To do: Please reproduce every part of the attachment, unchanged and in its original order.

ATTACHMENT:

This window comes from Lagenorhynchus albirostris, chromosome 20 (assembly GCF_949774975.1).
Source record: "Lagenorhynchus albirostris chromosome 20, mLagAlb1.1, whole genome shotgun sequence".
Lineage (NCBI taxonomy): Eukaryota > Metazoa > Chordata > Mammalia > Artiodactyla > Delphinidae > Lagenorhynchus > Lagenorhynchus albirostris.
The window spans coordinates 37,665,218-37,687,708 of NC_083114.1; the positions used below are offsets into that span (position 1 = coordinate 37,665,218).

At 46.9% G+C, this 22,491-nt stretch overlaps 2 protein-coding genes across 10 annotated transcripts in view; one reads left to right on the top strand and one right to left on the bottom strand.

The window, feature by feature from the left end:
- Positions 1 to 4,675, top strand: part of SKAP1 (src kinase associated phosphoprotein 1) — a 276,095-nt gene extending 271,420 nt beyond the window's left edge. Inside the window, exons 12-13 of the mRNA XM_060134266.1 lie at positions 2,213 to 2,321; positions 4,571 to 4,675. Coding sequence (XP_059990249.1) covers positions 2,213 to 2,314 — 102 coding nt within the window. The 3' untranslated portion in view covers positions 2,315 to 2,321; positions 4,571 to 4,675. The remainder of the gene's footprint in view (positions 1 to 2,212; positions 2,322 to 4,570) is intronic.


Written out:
This window comes from Lagenorhynchus albirostris, chromosome 20 (assembly GCF_949774975.1).
Source record: "Lagenorhynchus albirostris chromosome 20, mLagAlb1.1, whole genome shotgun sequence".
Lineage (NCBI taxonomy): Eukaryota > Metazoa > Chordata > Mammalia > Artiodactyla > Delphinidae > Lagenorhynchus > Lagenorhynchus albirostris.
The window spans coordinates 37,665,218-37,687,708 of NC_083114.1; the positions used below are offsets into that span (position 1 = coordinate 37,665,218).

At 46.9% G+C, this 22,491-nt stretch overlaps 2 protein-coding genes across 10 annotated transcripts in view; one reads left to right on the top strand and one right to left on the bottom strand.

The window, feature by feature from the left end:
- Positions 1 to 4,675, top strand: part of SKAP1 (src kinase associated phosphoprotein 1) — a 276,095-nt gene extending 271,420 nt beyond the window's left edge. Inside the window, exons 12-13 of the mRNA XM_060134266.1 lie at positions 2,213 to 2,321; positions 4,571 to 4,675. Coding sequence (XP_059990249.1) covers positions 2,213 to 2,314 — 102 coding nt within the window. The 3' untranslated portion in view covers positions 2,315 to 2,321; positions 4,571 to 4,675. The remainder of the gene's footprint in view (positions 1 to 2,212; positions 2,322 to 4,570) is intronic.